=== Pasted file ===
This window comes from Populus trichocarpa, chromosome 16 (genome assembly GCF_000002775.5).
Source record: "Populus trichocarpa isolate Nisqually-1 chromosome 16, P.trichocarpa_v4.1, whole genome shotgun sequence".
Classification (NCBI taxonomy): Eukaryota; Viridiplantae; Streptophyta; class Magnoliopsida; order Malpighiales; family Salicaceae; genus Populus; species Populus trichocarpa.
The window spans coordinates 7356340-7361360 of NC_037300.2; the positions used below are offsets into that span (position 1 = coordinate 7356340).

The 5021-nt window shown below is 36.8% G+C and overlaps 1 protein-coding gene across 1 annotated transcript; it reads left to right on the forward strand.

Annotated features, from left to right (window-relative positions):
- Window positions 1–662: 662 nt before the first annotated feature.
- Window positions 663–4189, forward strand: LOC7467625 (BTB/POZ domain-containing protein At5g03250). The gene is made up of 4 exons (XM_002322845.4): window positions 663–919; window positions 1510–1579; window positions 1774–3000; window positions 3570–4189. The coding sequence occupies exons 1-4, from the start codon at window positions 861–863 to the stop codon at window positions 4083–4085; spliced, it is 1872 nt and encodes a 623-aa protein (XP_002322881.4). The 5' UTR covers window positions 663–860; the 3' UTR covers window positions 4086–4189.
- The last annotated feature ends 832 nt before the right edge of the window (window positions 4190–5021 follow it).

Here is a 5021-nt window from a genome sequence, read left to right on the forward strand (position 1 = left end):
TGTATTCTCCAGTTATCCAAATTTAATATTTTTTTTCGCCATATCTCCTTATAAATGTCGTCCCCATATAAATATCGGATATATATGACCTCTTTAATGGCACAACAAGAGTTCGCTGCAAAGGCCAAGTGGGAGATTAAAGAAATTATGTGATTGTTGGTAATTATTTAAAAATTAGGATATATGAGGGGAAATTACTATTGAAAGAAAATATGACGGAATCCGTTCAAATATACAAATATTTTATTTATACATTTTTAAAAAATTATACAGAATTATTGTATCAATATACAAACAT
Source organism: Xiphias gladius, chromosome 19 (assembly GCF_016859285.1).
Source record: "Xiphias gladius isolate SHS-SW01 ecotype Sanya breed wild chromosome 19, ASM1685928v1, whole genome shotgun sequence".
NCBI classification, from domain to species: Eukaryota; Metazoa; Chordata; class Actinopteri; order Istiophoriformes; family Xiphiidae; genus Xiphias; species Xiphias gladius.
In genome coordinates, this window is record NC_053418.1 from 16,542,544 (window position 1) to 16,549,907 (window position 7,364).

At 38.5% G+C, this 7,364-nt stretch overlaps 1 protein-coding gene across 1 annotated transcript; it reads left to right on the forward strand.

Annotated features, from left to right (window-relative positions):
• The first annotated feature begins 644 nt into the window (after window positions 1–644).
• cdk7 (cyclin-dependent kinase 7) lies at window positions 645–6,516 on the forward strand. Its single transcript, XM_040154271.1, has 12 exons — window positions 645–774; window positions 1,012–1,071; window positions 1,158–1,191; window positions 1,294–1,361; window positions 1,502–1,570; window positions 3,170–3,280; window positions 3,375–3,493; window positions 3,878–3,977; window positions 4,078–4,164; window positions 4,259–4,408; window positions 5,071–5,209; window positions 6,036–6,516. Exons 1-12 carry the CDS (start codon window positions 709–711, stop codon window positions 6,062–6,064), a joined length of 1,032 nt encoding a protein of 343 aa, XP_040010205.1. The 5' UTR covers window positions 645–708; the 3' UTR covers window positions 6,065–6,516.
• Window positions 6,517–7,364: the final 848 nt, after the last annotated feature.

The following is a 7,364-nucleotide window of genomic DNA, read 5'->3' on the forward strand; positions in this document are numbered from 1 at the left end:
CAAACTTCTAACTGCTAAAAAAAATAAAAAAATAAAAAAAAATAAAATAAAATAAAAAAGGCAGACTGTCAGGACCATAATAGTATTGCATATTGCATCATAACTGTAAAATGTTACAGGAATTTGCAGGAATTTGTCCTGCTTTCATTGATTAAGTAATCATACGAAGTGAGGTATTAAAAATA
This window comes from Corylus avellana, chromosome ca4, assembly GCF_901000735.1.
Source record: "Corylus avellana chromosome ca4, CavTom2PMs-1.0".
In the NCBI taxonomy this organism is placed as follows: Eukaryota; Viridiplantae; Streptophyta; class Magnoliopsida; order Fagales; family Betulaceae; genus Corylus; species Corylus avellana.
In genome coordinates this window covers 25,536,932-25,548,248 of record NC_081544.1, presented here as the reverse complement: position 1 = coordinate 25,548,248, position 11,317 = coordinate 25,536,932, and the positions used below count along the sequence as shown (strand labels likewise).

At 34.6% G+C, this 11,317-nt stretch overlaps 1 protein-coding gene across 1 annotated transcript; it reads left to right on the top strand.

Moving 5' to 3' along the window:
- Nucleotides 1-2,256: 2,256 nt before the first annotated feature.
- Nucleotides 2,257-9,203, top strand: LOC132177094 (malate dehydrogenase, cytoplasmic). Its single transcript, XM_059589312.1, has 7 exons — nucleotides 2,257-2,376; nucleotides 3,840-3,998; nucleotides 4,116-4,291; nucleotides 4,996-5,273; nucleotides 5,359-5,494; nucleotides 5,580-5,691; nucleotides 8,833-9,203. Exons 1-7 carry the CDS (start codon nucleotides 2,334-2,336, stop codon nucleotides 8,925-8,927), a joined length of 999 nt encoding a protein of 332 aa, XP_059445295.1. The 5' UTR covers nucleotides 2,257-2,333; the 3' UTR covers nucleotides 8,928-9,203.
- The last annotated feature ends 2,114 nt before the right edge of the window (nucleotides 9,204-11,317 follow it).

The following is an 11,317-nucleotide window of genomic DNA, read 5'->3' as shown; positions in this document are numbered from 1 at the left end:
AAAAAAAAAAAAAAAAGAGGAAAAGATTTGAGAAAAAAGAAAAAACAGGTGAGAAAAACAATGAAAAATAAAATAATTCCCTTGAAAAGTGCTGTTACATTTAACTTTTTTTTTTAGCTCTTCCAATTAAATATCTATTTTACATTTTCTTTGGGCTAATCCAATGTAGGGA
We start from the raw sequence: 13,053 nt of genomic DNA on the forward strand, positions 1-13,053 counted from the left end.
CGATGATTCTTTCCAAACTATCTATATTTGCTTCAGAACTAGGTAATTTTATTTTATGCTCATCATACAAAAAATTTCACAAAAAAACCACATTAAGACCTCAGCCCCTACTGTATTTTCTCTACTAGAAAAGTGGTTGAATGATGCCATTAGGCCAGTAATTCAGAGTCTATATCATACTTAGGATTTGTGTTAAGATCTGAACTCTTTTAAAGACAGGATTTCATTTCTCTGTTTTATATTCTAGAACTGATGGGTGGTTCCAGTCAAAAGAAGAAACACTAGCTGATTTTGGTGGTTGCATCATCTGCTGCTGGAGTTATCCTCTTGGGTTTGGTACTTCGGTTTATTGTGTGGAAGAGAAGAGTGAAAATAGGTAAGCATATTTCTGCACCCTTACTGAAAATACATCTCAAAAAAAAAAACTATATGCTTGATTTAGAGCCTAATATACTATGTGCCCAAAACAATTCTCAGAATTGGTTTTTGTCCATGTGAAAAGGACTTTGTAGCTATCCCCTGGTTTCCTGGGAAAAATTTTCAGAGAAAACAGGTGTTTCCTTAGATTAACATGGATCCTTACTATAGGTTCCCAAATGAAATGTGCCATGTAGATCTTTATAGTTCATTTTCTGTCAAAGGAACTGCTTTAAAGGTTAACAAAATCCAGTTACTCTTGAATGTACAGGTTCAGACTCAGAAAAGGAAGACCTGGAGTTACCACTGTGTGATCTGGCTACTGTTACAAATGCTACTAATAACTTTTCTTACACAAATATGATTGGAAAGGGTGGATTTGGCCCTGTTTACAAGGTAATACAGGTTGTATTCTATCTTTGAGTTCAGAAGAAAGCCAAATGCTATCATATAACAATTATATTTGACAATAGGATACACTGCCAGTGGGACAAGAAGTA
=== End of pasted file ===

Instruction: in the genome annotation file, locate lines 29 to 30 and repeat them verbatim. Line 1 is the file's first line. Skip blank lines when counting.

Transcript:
- Nucleotides 1-2,256: 2,256 nt before the first annotated feature.
- Nucleotides 2,257-9,203, top strand: LOC132177094 (malate dehydrogenase, cytoplasmic). Its single transcript, XM_059589312.1, has 7 exons — nucleotides 2,257-2,376; nucleotides 3,840-3,998; nucleotides 4,116-4,291; nucleotides 4,996-5,273; nucleotides 5,359-5,494; nucleotides 5,580-5,691; nucleotides 8,833-9,203. Exons 1-7 carry the CDS (start codon nucleotides 2,334-2,336, stop codon nucleotides 8,925-8,927), a joined length of 999 nt encoding a protein of 332 aa, XP_059445295.1. The 5' UTR covers nucleotides 2,257-2,333; the 3' UTR covers nucleotides 8,928-9,203.